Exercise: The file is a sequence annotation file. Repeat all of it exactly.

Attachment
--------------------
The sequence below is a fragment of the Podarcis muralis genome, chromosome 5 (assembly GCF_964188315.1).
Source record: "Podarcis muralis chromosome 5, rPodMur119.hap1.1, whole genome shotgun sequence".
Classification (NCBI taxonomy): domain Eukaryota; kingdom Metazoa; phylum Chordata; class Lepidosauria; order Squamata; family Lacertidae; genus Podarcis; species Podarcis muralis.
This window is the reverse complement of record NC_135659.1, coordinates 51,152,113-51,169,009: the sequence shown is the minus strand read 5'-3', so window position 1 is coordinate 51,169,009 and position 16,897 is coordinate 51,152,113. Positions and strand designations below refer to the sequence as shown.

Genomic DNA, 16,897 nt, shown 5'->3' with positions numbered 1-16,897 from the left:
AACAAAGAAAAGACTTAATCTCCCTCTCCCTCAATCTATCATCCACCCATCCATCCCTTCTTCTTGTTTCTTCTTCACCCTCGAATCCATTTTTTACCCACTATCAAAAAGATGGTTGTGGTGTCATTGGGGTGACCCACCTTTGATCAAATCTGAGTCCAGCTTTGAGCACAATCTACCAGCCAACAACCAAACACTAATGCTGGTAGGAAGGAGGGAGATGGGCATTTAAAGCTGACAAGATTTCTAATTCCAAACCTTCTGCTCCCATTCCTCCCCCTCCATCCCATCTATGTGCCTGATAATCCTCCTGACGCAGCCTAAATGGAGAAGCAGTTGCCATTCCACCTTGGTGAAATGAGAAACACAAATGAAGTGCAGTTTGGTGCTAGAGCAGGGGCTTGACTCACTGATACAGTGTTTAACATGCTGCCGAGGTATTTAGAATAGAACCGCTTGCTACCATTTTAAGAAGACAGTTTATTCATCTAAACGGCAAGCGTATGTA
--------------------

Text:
The sequence below is a fragment of the Podarcis muralis genome, chromosome 5 (assembly GCF_964188315.1).
Source record: "Podarcis muralis chromosome 5, rPodMur119.hap1.1, whole genome shotgun sequence".
Classification (NCBI taxonomy): domain Eukaryota; kingdom Metazoa; phylum Chordata; class Lepidosauria; order Squamata; family Lacertidae; genus Podarcis; species Podarcis muralis.
This window is the reverse complement of record NC_135659.1, coordinates 51,152,113-51,169,009: the sequence shown is the minus strand read 5'-3', so window position 1 is coordinate 51,169,009 and position 16,897 is coordinate 51,152,113. Positions and strand designations below refer to the sequence as shown.

Genomic DNA, 16,897 nt, shown 5'->3' with positions numbered 1-16,897 from the left:
AACAAAGAAAAGACTTAATCTCCCTCTCCCTCAATCTATCATCCACCCATCCATCCCTTCTTCTTGTTTCTTCTTCACCCTCGAATCCATTTTTTACCCACTATCAAAAAGATGGTTGTGGTGTCATTGGGGTGACCCACCTTTGATCAAATCTGAGTCCAGCTTTGAGCACAATCTACCAGCCAACAACCAAACACTAATGCTGGTAGGAAGGAGGGAGATGGGCATTTAAAGCTGACAAGATTTCTAATTCCAAACCTTCTGCTCCCATTCCTCCCCCTCCATCCCATCTATGTGCCTGATAATCCTCCTGACGCAGCCTAAATGGAGAAGCAGTTGCCATTCCACCTTGGTGAAATGAGAAACACAAATGAAGTGCAGTTTGGTGCTAGAGCAGGGGCTTGACTCACTGATACAGTGTTTAACATGCTGCCGAGGTATTTAGAATAGAACCGCTTGCTACCATTTTAAGAAGACAGTTTATTCATCTAAACGGCAAGCGTATGTA